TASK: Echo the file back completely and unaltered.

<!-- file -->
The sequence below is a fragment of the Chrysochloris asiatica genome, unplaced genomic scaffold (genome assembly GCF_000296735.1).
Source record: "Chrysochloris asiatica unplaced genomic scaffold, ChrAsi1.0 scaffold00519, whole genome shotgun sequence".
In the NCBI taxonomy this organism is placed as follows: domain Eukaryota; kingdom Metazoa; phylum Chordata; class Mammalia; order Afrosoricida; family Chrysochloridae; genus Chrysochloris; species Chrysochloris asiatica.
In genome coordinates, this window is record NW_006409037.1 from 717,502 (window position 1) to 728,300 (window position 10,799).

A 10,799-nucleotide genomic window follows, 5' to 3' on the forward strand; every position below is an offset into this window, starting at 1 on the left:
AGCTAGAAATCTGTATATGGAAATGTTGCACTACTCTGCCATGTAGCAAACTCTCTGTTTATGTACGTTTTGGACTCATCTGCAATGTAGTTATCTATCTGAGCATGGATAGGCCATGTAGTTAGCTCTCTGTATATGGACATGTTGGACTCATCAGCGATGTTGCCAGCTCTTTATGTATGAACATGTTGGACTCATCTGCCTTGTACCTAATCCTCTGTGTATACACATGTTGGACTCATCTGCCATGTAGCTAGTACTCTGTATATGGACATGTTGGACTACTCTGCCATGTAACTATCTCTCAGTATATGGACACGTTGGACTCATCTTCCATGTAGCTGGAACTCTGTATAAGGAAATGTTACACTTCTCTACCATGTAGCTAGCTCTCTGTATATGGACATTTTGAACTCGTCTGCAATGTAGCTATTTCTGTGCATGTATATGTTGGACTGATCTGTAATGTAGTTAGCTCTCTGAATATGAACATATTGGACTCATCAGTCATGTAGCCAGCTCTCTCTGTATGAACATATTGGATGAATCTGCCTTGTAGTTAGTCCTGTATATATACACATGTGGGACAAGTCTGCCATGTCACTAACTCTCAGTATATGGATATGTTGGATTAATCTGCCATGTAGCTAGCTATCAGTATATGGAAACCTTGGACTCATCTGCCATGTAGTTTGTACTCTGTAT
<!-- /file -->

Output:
The sequence below is a fragment of the Chrysochloris asiatica genome, unplaced genomic scaffold (genome assembly GCF_000296735.1).
Source record: "Chrysochloris asiatica unplaced genomic scaffold, ChrAsi1.0 scaffold00519, whole genome shotgun sequence".
In the NCBI taxonomy this organism is placed as follows: domain Eukaryota; kingdom Metazoa; phylum Chordata; class Mammalia; order Afrosoricida; family Chrysochloridae; genus Chrysochloris; species Chrysochloris asiatica.
In genome coordinates, this window is record NW_006409037.1 from 717,502 (window position 1) to 728,300 (window position 10,799).

A 10,799-nucleotide genomic window follows, 5' to 3' on the forward strand; every position below is an offset into this window, starting at 1 on the left:
AGCTAGAAATCTGTATATGGAAATGTTGCACTACTCTGCCATGTAGCAAACTCTCTGTTTATGTACGTTTTGGACTCATCTGCAATGTAGTTATCTATCTGAGCATGGATAGGCCATGTAGTTAGCTCTCTGTATATGGACATGTTGGACTCATCAGCGATGTTGCCAGCTCTTTATGTATGAACATGTTGGACTCATCTGCCTTGTACCTAATCCTCTGTGTATACACATGTTGGACTCATCTGCCATGTAGCTAGTACTCTGTATATGGACATGTTGGACTACTCTGCCATGTAACTATCTCTCAGTATATGGACACGTTGGACTCATCTTCCATGTAGCTGGAACTCTGTATAAGGAAATGTTACACTTCTCTACCATGTAGCTAGCTCTCTGTATATGGACATTTTGAACTCGTCTGCAATGTAGCTATTTCTGTGCATGTATATGTTGGACTGATCTGTAATGTAGTTAGCTCTCTGAATATGAACATATTGGACTCATCAGTCATGTAGCCAGCTCTCTCTGTATGAACATATTGGATGAATCTGCCTTGTAGTTAGTCCTGTATATATACACATGTGGGACAAGTCTGCCATGTCACTAACTCTCAGTATATGGATATGTTGGATTAATCTGCCATGTAGCTAGCTATCAGTATATGGAAACCTTGGACTCATCTGCCATGTAGTTTGTACTCTGTAT